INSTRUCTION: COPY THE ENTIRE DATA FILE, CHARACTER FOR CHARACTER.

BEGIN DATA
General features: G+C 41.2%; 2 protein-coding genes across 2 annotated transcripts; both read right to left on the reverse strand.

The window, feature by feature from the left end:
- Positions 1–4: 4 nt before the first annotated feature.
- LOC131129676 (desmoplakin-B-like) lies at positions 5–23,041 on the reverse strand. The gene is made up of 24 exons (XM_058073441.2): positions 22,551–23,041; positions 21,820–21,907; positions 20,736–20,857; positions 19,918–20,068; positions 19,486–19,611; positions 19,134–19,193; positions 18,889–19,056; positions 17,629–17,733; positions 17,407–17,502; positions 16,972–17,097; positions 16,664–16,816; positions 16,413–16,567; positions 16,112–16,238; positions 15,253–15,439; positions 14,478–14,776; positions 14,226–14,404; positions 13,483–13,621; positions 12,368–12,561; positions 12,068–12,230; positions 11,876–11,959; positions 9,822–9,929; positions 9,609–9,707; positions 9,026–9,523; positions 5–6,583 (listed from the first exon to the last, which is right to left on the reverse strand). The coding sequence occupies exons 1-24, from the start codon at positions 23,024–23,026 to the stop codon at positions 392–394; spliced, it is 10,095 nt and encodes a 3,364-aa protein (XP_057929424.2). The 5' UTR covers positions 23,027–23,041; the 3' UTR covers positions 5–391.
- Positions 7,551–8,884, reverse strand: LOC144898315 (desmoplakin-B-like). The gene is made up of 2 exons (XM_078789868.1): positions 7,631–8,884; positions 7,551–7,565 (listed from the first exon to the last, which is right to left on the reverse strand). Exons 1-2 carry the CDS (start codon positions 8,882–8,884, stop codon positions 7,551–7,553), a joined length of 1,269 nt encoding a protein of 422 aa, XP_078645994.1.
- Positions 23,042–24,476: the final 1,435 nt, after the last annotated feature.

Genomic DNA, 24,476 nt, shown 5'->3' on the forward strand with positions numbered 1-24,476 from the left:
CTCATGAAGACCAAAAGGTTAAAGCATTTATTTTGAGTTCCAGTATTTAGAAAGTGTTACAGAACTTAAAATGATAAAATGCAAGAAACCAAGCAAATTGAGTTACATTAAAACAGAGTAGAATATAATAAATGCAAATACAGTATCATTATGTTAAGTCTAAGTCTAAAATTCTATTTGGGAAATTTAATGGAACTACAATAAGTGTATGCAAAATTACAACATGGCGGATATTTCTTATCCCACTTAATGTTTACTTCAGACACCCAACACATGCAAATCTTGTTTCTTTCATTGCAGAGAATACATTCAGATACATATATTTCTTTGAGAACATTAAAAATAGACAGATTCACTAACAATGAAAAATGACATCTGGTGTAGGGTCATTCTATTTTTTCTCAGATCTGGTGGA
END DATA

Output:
General features: G+C 41.2%; 2 protein-coding genes across 2 annotated transcripts; both read right to left on the reverse strand.

The window, feature by feature from the left end:
- Positions 1–4: 4 nt before the first annotated feature.
- LOC131129676 (desmoplakin-B-like) lies at positions 5–23,041 on the reverse strand. The gene is made up of 24 exons (XM_058073441.2): positions 22,551–23,041; positions 21,820–21,907; positions 20,736–20,857; positions 19,918–20,068; positions 19,486–19,611; positions 19,134–19,193; positions 18,889–19,056; positions 17,629–17,733; positions 17,407–17,502; positions 16,972–17,097; positions 16,664–16,816; positions 16,413–16,567; positions 16,112–16,238; positions 15,253–15,439; positions 14,478–14,776; positions 14,226–14,404; positions 13,483–13,621; positions 12,368–12,561; positions 12,068–12,230; positions 11,876–11,959; positions 9,822–9,929; positions 9,609–9,707; positions 9,026–9,523; positions 5–6,583 (listed from the first exon to the last, which is right to left on the reverse strand). The coding sequence occupies exons 1-24, from the start codon at positions 23,024–23,026 to the stop codon at positions 392–394; spliced, it is 10,095 nt and encodes a 3,364-aa protein (XP_057929424.2). The 5' UTR covers positions 23,027–23,041; the 3' UTR covers positions 5–391.
- Positions 7,551–8,884, reverse strand: LOC144898315 (desmoplakin-B-like). The gene is made up of 2 exons (XM_078789868.1): positions 7,631–8,884; positions 7,551–7,565 (listed from the first exon to the last, which is right to left on the reverse strand). Exons 1-2 carry the CDS (start codon positions 8,882–8,884, stop codon positions 7,551–7,553), a joined length of 1,269 nt encoding a protein of 422 aa, XP_078645994.1.
- Positions 23,042–24,476: the final 1,435 nt, after the last annotated feature.

Genomic DNA, 24,476 nt, shown 5'->3' on the forward strand with positions numbered 1-24,476 from the left:
CTCATGAAGACCAAAAGGTTAAAGCATTTATTTTGAGTTCCAGTATTTAGAAAGTGTTACAGAACTTAAAATGATAAAATGCAAGAAACCAAGCAAATTGAGTTACATTAAAACAGAGTAGAATATAATAAATGCAAATACAGTATCATTATGTTAAGTCTAAGTCTAAAATTCTATTTGGGAAATTTAATGGAACTACAATAAGTGTATGCAAAATTACAACATGGCGGATATTTCTTATCCCACTTAATGTTTACTTCAGACACCCAACACATGCAAATCTTGTTTCTTTCATTGCAGAGAATACATTCAGATACATATATTTCTTTGAGAACATTAAAAATAGACAGATTCACTAACAATGAAAAATGACATCTGGTGTAGGGTCATTCTATTTTTTCTCAGATCTGGTGGA